Thursday, March 31, 2016
jaywalking with caution
My roommate turned to me one day, and spoke of how she is afraid that one day she will just wake up and find herself depressed. Without warning, she will find herself mired in the pit of depression, which seems like a pit easier to fall into than to climb out of. Depression will have descended upon her like a fog, and there it will hang, until the weather feels like changing. We are at the mercy of the elements, it seems. Those of the winds, and those of our own minds.
I told her, with empty confidence and sophomoric optimism, that that just doesn't just happen. That surely that could not happen to us--mens sana in corpore sano us.
Then I sat across from my own dear one at a small, sweetly lit table in the only interesting wine bar that Uptown (Minneapolis, not Manhattan) possesses. "Troubadour", it's called, which lives up to its name by very live musicians singing very loudly to a small crowd that includes seven of his closest friends, and ourselves.
Over wine and twinkle lights, at our table tucked against a pillar, hidden from everything except the music and the sparkling night out the window, he tells me of the crosses that his family bears. Internally, I enumerate the crosses that my family bears as well. And I wonder: how can we escape this? We seem doomed by genetics. We will one day wake up, fifty-seven and utterly desolate, with only our expensive alcohol addiction to color the boredom of our grey, dull depression. It's a fate that seems knit into our blood.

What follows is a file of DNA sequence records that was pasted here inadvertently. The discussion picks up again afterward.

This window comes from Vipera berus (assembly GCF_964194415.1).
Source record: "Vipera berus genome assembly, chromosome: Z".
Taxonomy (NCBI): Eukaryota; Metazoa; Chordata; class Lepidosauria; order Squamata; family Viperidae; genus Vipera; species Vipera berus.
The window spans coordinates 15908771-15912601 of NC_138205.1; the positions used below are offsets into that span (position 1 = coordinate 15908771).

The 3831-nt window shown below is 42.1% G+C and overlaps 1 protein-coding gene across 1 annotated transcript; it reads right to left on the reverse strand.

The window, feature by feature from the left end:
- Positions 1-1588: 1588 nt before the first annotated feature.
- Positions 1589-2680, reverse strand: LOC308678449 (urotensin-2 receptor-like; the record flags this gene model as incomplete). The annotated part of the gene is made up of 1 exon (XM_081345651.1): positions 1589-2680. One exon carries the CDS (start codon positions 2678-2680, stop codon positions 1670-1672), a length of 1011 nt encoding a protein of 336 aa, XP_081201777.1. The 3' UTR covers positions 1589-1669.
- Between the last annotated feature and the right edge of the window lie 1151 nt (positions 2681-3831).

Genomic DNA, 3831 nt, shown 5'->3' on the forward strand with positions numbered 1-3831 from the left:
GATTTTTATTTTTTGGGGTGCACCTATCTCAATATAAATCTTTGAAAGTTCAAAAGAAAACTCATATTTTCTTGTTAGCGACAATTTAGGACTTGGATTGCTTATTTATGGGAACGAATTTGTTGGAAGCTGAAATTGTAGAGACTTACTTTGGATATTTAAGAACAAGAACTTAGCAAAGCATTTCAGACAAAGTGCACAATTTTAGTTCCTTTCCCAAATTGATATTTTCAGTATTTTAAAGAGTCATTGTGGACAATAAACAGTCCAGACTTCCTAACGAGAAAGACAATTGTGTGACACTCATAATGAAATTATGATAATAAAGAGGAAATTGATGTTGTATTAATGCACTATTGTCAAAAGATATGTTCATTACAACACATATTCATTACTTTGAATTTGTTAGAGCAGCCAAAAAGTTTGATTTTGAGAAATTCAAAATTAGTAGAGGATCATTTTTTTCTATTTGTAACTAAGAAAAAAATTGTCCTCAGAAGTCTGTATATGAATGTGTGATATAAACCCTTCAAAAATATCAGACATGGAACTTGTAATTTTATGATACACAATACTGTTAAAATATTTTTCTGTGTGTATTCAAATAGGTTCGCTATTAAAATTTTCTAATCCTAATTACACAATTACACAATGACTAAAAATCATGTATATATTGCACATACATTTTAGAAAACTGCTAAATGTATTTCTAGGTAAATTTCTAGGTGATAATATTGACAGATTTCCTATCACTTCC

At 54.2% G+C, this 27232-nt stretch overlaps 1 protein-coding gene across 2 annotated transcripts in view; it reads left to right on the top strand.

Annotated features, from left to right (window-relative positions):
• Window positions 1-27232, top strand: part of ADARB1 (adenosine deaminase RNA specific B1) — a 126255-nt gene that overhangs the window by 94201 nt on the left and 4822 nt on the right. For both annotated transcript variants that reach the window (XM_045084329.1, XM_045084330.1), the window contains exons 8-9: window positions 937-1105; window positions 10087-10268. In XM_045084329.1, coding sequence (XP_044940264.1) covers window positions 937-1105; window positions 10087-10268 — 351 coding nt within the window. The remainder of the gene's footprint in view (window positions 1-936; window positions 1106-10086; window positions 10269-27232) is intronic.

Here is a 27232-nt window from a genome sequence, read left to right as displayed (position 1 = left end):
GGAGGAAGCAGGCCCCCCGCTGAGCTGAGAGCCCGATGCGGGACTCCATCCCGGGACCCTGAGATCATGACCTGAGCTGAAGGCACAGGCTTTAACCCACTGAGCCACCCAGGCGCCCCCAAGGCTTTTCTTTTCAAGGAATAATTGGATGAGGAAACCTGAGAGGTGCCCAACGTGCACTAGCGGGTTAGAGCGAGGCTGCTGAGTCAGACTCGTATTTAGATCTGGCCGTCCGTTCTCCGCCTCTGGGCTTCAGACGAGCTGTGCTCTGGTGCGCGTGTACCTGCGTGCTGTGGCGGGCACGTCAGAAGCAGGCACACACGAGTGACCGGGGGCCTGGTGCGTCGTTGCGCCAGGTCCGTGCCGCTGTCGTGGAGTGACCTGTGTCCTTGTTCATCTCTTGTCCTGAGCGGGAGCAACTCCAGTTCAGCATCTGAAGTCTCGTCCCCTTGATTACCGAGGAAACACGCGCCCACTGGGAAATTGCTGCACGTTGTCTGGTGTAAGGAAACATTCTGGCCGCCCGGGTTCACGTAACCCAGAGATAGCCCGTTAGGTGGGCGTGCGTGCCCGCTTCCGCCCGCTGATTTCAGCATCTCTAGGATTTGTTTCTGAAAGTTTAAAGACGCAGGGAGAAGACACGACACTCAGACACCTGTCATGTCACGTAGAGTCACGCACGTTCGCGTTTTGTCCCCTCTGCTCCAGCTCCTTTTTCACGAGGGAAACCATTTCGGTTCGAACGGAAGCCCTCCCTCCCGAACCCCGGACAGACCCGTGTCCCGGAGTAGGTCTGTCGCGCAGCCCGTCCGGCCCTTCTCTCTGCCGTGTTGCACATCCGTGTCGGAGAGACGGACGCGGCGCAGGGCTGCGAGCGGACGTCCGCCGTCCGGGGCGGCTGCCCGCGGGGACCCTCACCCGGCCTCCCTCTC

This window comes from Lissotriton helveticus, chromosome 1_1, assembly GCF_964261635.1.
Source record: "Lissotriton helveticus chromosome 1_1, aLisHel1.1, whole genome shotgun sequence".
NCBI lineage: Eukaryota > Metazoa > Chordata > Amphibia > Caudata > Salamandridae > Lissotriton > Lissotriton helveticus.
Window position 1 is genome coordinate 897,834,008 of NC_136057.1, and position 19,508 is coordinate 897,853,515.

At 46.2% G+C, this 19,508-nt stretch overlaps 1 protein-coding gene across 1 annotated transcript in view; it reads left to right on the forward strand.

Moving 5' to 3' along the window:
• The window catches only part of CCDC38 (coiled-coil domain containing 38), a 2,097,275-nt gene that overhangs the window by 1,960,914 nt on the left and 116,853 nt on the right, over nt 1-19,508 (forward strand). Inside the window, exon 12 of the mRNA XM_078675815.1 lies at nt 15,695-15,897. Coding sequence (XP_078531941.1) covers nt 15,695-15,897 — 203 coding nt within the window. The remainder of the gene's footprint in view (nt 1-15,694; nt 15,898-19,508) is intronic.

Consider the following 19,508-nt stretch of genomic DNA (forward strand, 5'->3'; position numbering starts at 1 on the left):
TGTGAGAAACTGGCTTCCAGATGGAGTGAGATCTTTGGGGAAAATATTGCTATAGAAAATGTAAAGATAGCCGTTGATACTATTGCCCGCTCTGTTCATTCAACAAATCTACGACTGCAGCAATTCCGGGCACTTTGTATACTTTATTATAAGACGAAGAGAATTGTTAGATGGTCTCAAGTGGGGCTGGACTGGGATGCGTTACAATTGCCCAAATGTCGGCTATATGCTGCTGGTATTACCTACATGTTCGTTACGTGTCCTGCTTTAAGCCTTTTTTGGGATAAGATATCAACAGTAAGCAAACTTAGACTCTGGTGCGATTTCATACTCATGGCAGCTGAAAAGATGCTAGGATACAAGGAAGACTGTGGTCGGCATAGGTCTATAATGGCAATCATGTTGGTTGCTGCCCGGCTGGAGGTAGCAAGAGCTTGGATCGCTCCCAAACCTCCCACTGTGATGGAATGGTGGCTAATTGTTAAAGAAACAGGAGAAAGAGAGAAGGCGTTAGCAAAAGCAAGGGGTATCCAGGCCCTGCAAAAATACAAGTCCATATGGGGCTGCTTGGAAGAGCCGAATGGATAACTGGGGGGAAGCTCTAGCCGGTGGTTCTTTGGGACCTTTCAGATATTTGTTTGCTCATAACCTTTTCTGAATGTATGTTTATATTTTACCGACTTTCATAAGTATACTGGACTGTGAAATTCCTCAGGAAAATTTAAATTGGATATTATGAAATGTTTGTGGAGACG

It is a bleak idea to wrap your mind around when you are twenty-four, that one day your spirits may not be so naturally chipper (or may depend on spirits as a crutch), that your bones will wear down and begin to ache each step you take, that anxiety and paranoia will overtake your senses, that your mind will begin to lose its acumen, and that life will become faded and rain-stained.
Then I stop my imagination from wandering down this rabbit hole of fear.
Today has enough crosses for today.
And there certainly are crosses.
There is the pain of separation, and the longing for one another.
There is the cross of still being a work in completion, journeying towards fullness.
There is the cross of my own imperfect, stuttering attempts to love grandly. Not to love in a small, mean manner. But to love with all the magnificence of the love I have been first loved with.
There is the cross of death, of sundering, that looms over each waking moment.
There are certainly crosses for today. Let the crosses of tomorrow take care of themselves.
Today, I am more cautious in my jaywalking.
I still jaywalk-- heavenstoBetsy-- I live in Manhattan. And you'd get nowhere notime soon if you didn't push across the intersection just as the light was turning red, or right before the opposing light turns green, before the SUV rumbles itself into motion or before the taxi weasels it way through the double-parked cars to zoom across the intersection.
But, now, I am more careful not to race the sedan to the intersection. I think of how quickly a vehicle darting across the intersection can stop my breath--the only breath I have--and how a future can be severed from me in just a moment.